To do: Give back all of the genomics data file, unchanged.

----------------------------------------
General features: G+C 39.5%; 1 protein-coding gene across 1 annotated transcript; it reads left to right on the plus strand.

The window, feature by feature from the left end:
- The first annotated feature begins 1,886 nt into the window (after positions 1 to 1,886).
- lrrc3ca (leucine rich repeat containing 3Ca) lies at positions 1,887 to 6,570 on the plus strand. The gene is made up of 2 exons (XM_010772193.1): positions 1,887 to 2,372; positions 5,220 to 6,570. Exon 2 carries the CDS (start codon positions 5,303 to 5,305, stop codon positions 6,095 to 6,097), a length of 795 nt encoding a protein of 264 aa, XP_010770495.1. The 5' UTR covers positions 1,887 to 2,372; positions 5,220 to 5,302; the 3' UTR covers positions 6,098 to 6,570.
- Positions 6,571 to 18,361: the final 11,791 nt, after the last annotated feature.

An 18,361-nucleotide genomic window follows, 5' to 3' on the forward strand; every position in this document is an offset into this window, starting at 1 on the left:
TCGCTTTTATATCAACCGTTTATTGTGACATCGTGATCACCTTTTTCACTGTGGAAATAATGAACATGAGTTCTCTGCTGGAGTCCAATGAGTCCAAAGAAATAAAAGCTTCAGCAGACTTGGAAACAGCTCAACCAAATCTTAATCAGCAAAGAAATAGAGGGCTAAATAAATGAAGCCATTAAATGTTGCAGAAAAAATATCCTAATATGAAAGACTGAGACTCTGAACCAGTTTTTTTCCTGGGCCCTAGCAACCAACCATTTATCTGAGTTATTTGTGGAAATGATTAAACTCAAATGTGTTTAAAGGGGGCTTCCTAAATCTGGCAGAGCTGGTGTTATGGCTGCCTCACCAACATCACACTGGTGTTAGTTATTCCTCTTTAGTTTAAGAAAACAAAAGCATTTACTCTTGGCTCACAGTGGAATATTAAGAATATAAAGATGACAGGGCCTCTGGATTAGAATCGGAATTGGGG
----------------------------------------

General features: G+C 39.5%; 1 protein-coding gene across 1 annotated transcript; it reads left to right on the plus strand.

The window, feature by feature from the left end:
- The first annotated feature begins 1,886 nt into the window (after positions 1 to 1,886).
- lrrc3ca (leucine rich repeat containing 3Ca) lies at positions 1,887 to 6,570 on the plus strand. The gene is made up of 2 exons (XM_010772193.1): positions 1,887 to 2,372; positions 5,220 to 6,570. Exon 2 carries the CDS (start codon positions 5,303 to 5,305, stop codon positions 6,095 to 6,097), a length of 795 nt encoding a protein of 264 aa, XP_010770495.1. The 5' UTR covers positions 1,887 to 2,372; positions 5,220 to 5,302; the 3' UTR covers positions 6,098 to 6,570.
- Positions 6,571 to 18,361: the final 11,791 nt, after the last annotated feature.

An 18,361-nucleotide genomic window follows, 5' to 3' on the forward strand; every position in this document is an offset into this window, starting at 1 on the left:
TCGCTTTTATATCAACCGTTTATTGTGACATCGTGATCACCTTTTTCACTGTGGAAATAATGAACATGAGTTCTCTGCTGGAGTCCAATGAGTCCAAAGAAATAAAAGCTTCAGCAGACTTGGAAACAGCTCAACCAAATCTTAATCAGCAAAGAAATAGAGGGCTAAATAAATGAAGCCATTAAATGTTGCAGAAAAAATATCCTAATATGAAAGACTGAGACTCTGAACCAGTTTTTTTCCTGGGCCCTAGCAACCAACCATTTATCTGAGTTATTTGTGGAAATGATTAAACTCAAATGTGTTTAAAGGGGGCTTCCTAAATCTGGCAGAGCTGGTGTTATGGCTGCCTCACCAACATCACACTGGTGTTAGTTATTCCTCTTTAGTTTAAGAAAACAAAAGCATTTACTCTTGGCTCACAGTGGAATATTAAGAATATAAAGATGACAGGGCCTCTGGATTAGAATCGGAATTGGGG